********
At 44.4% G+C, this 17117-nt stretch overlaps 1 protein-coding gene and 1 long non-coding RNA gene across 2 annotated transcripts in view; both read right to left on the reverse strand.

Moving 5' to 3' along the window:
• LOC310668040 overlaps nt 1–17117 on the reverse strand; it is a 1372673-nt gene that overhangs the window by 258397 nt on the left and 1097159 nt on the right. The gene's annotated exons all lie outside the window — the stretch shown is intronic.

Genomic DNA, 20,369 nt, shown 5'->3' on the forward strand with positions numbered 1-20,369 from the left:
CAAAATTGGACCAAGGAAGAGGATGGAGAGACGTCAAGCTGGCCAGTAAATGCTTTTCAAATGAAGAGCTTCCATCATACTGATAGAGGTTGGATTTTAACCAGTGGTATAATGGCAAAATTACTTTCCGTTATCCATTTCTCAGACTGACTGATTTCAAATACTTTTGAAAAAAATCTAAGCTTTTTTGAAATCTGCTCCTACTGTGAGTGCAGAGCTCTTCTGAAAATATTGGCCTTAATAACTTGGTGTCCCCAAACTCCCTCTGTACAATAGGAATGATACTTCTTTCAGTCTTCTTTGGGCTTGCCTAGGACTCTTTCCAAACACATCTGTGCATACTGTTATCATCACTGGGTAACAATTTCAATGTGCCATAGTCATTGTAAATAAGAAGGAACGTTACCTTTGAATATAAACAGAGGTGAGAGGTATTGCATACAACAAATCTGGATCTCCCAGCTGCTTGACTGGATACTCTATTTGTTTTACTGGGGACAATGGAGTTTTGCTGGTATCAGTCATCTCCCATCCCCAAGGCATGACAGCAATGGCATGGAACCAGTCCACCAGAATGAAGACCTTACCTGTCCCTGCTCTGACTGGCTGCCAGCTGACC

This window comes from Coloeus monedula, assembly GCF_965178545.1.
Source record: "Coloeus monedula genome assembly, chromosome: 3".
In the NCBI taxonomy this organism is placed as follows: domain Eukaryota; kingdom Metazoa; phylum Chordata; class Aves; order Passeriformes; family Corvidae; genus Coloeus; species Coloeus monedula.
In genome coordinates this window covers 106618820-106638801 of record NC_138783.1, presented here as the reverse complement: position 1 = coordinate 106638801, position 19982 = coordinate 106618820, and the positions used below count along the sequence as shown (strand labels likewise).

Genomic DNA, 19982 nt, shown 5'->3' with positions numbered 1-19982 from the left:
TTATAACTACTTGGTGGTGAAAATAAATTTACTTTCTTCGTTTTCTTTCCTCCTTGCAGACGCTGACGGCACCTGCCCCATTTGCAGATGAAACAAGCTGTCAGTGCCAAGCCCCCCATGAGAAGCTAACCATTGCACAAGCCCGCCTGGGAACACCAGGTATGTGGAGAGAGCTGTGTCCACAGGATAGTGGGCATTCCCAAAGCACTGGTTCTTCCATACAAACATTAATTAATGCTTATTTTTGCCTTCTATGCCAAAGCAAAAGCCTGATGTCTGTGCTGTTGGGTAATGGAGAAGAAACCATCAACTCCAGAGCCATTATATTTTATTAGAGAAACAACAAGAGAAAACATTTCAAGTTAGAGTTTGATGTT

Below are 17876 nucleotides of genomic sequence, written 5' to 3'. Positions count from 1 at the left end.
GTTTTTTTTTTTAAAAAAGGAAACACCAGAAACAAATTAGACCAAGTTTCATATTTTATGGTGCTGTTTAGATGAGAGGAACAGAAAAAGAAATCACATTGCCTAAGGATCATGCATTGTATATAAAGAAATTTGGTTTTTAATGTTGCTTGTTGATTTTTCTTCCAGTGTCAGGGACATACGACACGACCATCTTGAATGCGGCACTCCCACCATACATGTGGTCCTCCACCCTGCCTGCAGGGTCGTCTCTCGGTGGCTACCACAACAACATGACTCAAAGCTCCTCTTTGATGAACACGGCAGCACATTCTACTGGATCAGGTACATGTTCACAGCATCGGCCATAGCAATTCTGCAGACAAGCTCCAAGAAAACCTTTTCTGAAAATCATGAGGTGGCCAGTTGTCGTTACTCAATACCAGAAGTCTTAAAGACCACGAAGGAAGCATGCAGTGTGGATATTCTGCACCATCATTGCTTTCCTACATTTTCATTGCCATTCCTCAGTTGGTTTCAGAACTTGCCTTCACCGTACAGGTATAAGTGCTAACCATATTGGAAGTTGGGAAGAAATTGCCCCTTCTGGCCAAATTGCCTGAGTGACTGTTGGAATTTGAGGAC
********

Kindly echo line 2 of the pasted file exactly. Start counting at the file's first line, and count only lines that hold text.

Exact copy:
Moving 5' to 3' along the window: